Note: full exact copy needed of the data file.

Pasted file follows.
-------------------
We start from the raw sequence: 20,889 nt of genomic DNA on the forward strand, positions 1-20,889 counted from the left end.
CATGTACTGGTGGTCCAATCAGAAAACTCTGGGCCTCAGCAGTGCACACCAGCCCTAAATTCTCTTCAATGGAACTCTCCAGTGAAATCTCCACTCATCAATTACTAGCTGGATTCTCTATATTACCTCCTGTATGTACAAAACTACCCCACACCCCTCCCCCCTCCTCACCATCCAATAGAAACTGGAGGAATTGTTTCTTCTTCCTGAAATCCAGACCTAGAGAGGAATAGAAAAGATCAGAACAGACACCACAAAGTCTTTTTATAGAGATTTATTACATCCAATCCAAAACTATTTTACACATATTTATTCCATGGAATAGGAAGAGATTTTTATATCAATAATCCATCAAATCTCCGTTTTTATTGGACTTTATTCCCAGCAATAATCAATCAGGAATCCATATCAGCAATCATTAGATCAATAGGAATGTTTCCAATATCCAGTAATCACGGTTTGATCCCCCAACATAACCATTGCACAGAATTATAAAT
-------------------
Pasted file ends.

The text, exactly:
We start from the raw sequence: 20,889 nt of genomic DNA on the forward strand, positions 1-20,889 counted from the left end.
CATGTACTGGTGGTCCAATCAGAAAACTCTGGGCCTCAGCAGTGCACACCAGCCCTAAATTCTCTTCAATGGAACTCTCCAGTGAAATCTCCACTCATCAATTACTAGCTGGATTCTCTATATTACCTCCTGTATGTACAAAACTACCCCACACCCCTCCCCCCTCCTCACCATCCAATAGAAACTGGAGGAATTGTTTCTTCTTCCTGAAATCCAGACCTAGAGAGGAATAGAAAAGATCAGAACAGACACCACAAAGTCTTTTTATAGAGATTTATTACATCCAATCCAAAACTATTTTACACATATTTATTCCATGGAATAGGAAGAGATTTTTATATCAATAATCCATCAAATCTCCGTTTTTATTGGACTTTATTCCCAGCAATAATCAATCAGGAATCCATATCAGCAATCATTAGATCAATAGGAATGTTTCCAATATCCAGTAATCACGGTTTGATCCCCCAACATAACCATTGCACAGAATTATAAAT